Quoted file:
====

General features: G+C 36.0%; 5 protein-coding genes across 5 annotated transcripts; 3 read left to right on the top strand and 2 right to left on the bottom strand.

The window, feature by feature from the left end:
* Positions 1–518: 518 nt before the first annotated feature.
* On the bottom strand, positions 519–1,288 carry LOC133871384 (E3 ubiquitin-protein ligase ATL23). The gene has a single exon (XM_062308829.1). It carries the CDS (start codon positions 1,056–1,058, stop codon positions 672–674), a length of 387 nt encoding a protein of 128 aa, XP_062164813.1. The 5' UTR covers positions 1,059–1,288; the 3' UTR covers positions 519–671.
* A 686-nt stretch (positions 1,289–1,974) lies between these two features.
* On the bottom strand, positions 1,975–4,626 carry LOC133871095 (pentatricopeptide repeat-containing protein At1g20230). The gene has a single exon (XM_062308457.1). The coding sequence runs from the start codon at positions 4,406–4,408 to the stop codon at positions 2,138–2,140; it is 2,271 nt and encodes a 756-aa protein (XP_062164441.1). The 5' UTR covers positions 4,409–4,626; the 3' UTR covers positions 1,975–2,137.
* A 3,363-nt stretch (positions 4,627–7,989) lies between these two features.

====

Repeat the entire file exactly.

General features: G+C 36.0%; 5 protein-coding genes across 5 annotated transcripts; 3 read left to right on the top strand and 2 right to left on the bottom strand.

The window, feature by feature from the left end:
* Positions 1–518: 518 nt before the first annotated feature.
* On the bottom strand, positions 519–1,288 carry LOC133871384 (E3 ubiquitin-protein ligase ATL23). The gene has a single exon (XM_062308829.1). It carries the CDS (start codon positions 1,056–1,058, stop codon positions 672–674), a length of 387 nt encoding a protein of 128 aa, XP_062164813.1. The 5' UTR covers positions 1,059–1,288; the 3' UTR covers positions 519–671.
* A 686-nt stretch (positions 1,289–1,974) lies between these two features.
* On the bottom strand, positions 1,975–4,626 carry LOC133871095 (pentatricopeptide repeat-containing protein At1g20230). The gene has a single exon (XM_062308457.1). The coding sequence runs from the start codon at positions 4,406–4,408 to the stop codon at positions 2,138–2,140; it is 2,271 nt and encodes a 756-aa protein (XP_062164441.1). The 5' UTR covers positions 4,409–4,626; the 3' UTR covers positions 1,975–2,137.
* A 3,363-nt stretch (positions 4,627–7,989) lies between these two features.